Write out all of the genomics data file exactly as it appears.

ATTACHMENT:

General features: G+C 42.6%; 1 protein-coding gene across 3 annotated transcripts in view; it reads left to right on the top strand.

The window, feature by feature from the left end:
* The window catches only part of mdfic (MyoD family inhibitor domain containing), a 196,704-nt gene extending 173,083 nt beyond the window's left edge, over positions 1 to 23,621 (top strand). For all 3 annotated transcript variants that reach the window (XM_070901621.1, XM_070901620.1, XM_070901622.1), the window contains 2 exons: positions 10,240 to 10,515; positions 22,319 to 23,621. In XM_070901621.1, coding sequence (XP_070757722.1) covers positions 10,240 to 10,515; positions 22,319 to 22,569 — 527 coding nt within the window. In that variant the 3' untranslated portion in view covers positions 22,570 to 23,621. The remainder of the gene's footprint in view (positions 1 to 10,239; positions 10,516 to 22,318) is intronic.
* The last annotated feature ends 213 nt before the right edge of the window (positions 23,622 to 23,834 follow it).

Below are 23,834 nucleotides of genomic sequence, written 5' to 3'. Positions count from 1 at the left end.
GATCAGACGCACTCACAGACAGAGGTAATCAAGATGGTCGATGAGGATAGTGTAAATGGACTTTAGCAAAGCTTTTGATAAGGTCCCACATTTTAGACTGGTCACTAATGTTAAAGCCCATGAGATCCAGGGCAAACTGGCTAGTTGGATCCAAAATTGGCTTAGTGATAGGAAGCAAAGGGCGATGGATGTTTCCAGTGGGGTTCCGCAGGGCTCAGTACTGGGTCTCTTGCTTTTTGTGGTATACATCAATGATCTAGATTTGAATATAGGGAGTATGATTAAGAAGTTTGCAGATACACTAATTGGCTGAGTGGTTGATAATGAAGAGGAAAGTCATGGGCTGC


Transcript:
General features: G+C 42.6%; 1 protein-coding gene across 3 annotated transcripts in view; it reads left to right on the top strand.

The window, feature by feature from the left end:
* The window catches only part of mdfic (MyoD family inhibitor domain containing), a 196,704-nt gene extending 173,083 nt beyond the window's left edge, over positions 1 to 23,621 (top strand). For all 3 annotated transcript variants that reach the window (XM_070901621.1, XM_070901620.1, XM_070901622.1), the window contains 2 exons: positions 10,240 to 10,515; positions 22,319 to 23,621. In XM_070901621.1, coding sequence (XP_070757722.1) covers positions 10,240 to 10,515; positions 22,319 to 22,569 — 527 coding nt within the window. In that variant the 3' untranslated portion in view covers positions 22,570 to 23,621. The remainder of the gene's footprint in view (positions 1 to 10,239; positions 10,516 to 22,318) is intronic.
* The last annotated feature ends 213 nt before the right edge of the window (positions 23,622 to 23,834 follow it).

Below are 23,834 nucleotides of genomic sequence, written 5' to 3'. Positions count from 1 at the left end.
GATCAGACGCACTCACAGACAGAGGTAATCAAGATGGTCGATGAGGATAGTGTAAATGGACTTTAGCAAAGCTTTTGATAAGGTCCCACATTTTAGACTGGTCACTAATGTTAAAGCCCATGAGATCCAGGGCAAACTGGCTAGTTGGATCCAAAATTGGCTTAGTGATAGGAAGCAAAGGGCGATGGATGTTTCCAGTGGGGTTCCGCAGGGCTCAGTACTGGGTCTCTTGCTTTTTGTGGTATACATCAATGATCTAGATTTGAATATAGGGAGTATGATTAAGAAGTTTGCAGATACACTAATTGGCTGAGTGGTTGATAATGAAGAGGAAAGTCATGGGCTGC